Here’s What the WGA Has to Say About Streaming Monopolies

Here’s What the WGA Has to Say About Streaming Monopolies

The Writers’ Guild of America West has released a 15-page report on the big three streaming services, outlining exactly how far each one has gone to preserve and maintain their monopoly in the space. The three companies at the heart of the report are Disney, Amazon, and Netflix. All three of these streaming services are a part of the Alliance of Motion Picture and Television Producers, which is currently witholding fair contracts from the WGA, and has prompted a strike initiation from the guild.

The full report is well worth reading, but here are some distilled arguments from the WGA that explain how these three companies are taking over the competition without stepping on each other’s toes.

Disney controls the means of production

Through a series of multibillion-dollar acquisitions, Disney has been able to corner its vertical in the market; from Hulu to Fox to Marvel, Disney’s reach keeps expanding. It has been able to shut down smaller competing studios like Fox’s Blue Sky Studios through acquisition. The WGA says that “with each merger, Disney gained market share and leverage against its competitors and its workers, becoming the second-largest distributor of television and online series, the largest employer of television and digital writers, and the second-largest employer of theatrical writers after Netflix.”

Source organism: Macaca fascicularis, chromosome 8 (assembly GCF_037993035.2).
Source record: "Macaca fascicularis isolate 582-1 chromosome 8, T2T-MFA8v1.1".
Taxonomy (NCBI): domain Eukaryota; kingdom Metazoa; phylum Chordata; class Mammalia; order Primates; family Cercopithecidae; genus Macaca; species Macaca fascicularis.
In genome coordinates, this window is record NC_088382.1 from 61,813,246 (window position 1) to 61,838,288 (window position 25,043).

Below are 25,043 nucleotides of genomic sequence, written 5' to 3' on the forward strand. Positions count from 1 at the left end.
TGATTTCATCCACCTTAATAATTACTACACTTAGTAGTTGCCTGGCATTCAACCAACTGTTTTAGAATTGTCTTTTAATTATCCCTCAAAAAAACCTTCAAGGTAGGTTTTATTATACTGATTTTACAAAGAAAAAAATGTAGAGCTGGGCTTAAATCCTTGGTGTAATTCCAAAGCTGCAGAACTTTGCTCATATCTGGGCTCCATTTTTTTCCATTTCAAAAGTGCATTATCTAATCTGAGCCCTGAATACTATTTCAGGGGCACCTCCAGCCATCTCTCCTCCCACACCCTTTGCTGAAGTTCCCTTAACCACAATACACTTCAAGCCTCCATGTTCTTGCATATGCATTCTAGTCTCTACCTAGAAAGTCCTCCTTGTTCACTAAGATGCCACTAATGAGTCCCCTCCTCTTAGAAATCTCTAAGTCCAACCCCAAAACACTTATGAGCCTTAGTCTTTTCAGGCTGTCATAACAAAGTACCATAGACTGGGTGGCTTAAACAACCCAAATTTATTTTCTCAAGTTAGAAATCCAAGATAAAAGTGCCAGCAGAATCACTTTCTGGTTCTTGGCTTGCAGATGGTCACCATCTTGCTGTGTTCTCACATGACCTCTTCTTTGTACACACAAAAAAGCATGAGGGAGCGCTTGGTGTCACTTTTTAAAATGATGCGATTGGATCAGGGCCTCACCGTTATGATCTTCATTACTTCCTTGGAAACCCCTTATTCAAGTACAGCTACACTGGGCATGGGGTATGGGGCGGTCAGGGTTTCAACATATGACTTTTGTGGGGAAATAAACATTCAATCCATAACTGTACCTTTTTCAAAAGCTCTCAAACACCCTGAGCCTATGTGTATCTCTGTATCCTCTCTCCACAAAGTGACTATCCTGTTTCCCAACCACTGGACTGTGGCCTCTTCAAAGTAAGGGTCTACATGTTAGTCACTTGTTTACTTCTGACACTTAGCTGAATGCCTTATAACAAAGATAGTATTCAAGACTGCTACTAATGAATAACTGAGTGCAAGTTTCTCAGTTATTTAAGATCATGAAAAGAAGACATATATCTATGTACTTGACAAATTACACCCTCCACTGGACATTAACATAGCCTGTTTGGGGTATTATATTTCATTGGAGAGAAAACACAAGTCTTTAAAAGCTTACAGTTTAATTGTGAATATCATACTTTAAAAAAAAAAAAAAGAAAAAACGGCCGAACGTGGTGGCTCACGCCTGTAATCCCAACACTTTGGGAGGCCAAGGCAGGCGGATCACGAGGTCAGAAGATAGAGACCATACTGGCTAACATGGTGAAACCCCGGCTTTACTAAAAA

Disney also creates shows to exclusively distribute them via Disney+, which has about 50 million fewer subscribers than Amazon or Netflix. As a producer-distributor, the report alleges that “Disney unilaterally pressured creators and other entertainment workers to forego their participation in future licensing revenue.” What this means is that creative talent cannot disagree with the producer on the means of distribution or else they risk getting cut out of their work entirely.

Amazon controls the means of distribution

Amazon was already a household name in media distribution by the time it turned to film. Turning every Amazon Prime member into an Amazon Prime Video subscriber was an easy way for the e-commerce giant to leverage its already sizable subscriber base. Because it has a variety of horizontal integrations, from producing technology like Fire TVs, to producing content, to MGM’s entire catalog, it discourages any new company from attempting to start a business at any part of the production level because they will be competing against the massive company at every stage in the process.

This is even true of larger companies. The WGA reports that Amazon device users were, for a time in 2020, not able to access HBO Max. “The dispute reportedly stemmed from HBO executives’ attempts to retain control of their streaming service over Amazon’s demand to keep HBO Max on Amazon Channels, where Amazon would control the user experience and access to viewership data.”